and now it’s March…

Time still feels strange to me, passing fast and slow all at once. I’ll think about posting something here, and then…more time passes.

Anxiety is still a problem for me, in a big way. It’s been a bit over 18 months since my taper off xanax ended and I still have times of flare-ups of various symptoms, and my central nervous system is still super-sensitive. I continue to try to take things day by day, even moment by moment, and get through as best as I can. As to be expected (since this is the way life is) some days are better than others.

Here are some of what’s currently helping me through what continues to be a difficult time…

Painting.

Even though I can’t really explain the why behind it, holding a brush and moving paint (on a page or a canvas) helps me calm. I don’t worry about how it looks. I’m not doing anything fancy. I even call what I do “paint play” because I’m just playing, simply moving the paint wherever.

It’s okay if I don’t know the why of it working – what matters is that I know painting helps me, and I’ve been spending time doing it. It’s grounding, and relaxing, and calming. It’s one of my joy connections – and whenever we can connect with joy, it helps.

Writing and research.

I’m putting these two together because, for now, they’re overlapping for me a bit.

As I mentioned in my last post, I’ve been working again on genealogy research.

I’ve also been doing research for my current fiction project.

But. I’ve been having trouble getting back to a regular, consistent, routine with writing. To try to shift this for myself, I decided to try having a writing schedule even though, historically, writing schedules haven’t worked out too well for me. I’m willing to try it again, though, so…I’m giving it a go.

What I know is that my life is better, in general, when I’m writing consistently (especially, when I’m writing fiction). Even when life is difficult, it’s better when I’m writing.

That’s a big reason I’m giving the writing schedule a try again. I really-really-really want to get back to writing consistently again.

Walking.

Because of various physical things, I’m not always able to take nice long walks. But taking walks is something else that really helps me. It helps the anxiety, it lifts my mood, it just makes me feel better.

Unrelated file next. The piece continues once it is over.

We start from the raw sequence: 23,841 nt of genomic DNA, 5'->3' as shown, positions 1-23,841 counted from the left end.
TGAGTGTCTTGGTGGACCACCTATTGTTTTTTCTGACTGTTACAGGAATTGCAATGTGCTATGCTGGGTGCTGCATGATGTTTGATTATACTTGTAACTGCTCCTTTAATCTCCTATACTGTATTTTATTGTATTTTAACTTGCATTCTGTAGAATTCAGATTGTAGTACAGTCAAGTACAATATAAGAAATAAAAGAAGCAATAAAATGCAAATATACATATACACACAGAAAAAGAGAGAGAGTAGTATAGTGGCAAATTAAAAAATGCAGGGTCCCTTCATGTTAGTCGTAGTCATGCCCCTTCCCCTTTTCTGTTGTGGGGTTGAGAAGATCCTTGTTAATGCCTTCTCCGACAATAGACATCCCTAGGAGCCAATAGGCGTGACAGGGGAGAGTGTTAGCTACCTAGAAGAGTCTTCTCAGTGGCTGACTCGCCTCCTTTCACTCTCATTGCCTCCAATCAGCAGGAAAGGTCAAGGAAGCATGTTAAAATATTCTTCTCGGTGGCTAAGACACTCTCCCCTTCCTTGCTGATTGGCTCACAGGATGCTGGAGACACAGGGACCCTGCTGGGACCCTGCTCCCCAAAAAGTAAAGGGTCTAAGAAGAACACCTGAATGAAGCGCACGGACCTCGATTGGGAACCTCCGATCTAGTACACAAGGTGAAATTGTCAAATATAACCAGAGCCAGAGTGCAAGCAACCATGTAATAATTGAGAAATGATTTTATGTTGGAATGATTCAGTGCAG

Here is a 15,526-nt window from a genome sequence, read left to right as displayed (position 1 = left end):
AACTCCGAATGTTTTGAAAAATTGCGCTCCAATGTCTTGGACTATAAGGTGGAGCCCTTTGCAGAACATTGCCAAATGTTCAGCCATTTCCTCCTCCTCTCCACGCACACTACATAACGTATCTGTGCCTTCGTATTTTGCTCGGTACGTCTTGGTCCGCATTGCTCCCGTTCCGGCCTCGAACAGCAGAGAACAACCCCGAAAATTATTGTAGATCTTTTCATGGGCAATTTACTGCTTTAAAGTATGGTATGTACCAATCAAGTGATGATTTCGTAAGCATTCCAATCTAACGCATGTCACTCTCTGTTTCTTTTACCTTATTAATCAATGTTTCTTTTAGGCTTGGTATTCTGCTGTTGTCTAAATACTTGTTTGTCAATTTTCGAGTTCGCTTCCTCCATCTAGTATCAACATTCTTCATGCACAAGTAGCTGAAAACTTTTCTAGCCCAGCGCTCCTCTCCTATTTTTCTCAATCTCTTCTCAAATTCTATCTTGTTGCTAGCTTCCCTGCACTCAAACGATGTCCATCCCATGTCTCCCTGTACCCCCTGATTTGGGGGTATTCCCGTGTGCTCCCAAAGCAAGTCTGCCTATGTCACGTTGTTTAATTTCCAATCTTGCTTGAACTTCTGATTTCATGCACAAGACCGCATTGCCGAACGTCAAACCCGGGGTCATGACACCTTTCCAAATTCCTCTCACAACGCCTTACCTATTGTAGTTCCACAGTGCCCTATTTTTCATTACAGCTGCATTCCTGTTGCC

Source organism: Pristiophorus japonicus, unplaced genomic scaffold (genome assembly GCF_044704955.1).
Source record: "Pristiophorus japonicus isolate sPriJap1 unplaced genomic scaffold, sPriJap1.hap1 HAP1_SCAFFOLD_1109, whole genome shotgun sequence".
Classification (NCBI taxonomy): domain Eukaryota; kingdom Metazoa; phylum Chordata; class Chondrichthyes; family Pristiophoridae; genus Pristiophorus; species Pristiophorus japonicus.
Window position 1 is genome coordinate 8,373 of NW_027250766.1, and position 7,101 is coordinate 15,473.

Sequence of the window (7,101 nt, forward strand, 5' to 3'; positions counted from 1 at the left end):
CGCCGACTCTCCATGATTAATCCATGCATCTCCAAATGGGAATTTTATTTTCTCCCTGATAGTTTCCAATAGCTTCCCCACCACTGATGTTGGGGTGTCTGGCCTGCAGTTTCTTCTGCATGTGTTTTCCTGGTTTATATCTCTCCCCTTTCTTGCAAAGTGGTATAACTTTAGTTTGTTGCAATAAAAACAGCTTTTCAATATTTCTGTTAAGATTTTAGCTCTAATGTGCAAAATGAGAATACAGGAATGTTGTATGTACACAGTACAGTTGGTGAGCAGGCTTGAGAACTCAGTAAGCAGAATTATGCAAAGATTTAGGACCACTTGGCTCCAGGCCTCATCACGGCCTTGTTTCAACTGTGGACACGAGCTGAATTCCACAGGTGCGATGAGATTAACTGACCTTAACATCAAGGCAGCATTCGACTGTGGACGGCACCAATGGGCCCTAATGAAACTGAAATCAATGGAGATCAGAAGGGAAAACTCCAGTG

My husband and I have been walking in the neighborhood, as well as taking walks some days near his workplace on his lunch hour.

Getting out in the fresh air is something else that really helps me.

Reading. And watching shows.

Reading fiction takes me to another place, putting me in the lives of imaginary characters far away from whatever is happening in my own world.

Spending time reading on the front porch has become a grounding routine of the past months, and it helps calm me. I also generally read for a while in the evenings.

Watching shows does a similar thing for me, putting me into another place and time. I have a variety of what I call “comfort shows” and I’ll often watch complete series multiple times.

Prayer and Bible study.

Time with Jesus just helps me in so many ways. It brings comfort and clarity.

It helps me remember that I’m not alone.

It helps me deal with life.

Connection with loved ones.

Hanging out with my husband… taking walks with him, watching “our shows” together, sharing meals, cooking our usual breakfast-for-supper on Sunday evenings… I’m so grateful for him, and for our time together.

And there are the phone calls and texts and messages and voxes with friends and family.

And also…

Our girl.

And this sweet kitty continues to bring joy and love to our household. We love her to bits.

These are some of the things helping me through.

Simple things, but oh so helpful and valuable.

Find what helps you get through, what helps you cope and deal… and what helps you connect with joy.

I’d love to hear what helps you (if you’d like to share your thoughts) – just get in touch with me anytime.

do what makes you feel alive {printable}…

Over the weekend, I was tackling a tiny bit of much-needed decluttering, and I came across a couple of printouts I had totally forgotten about making. Both were printables I made a few years ago, one from one of my watercolor paintings, the other from part of one of my acrylic paintings.

Both paintings are abstract, intuitive paintings, not paintings of anything in particular (“paint play” is what I often call what I’m doing)… and I took photos of the paintings, digitally added words, and turned them into printables.

Tracking down the digital files took some time, but track them down I did. Turns out I made the printables back in 2017. I think (but I’m not positive) I shared them on my old blog but they got lost in the shuffle somewhere along the way.

The first of these printables-from-original-paintings is below. I’ll be putting up a post with the other one in a few days.

This one is from one of my watercolor paintings, with the words: do what makes you feel alive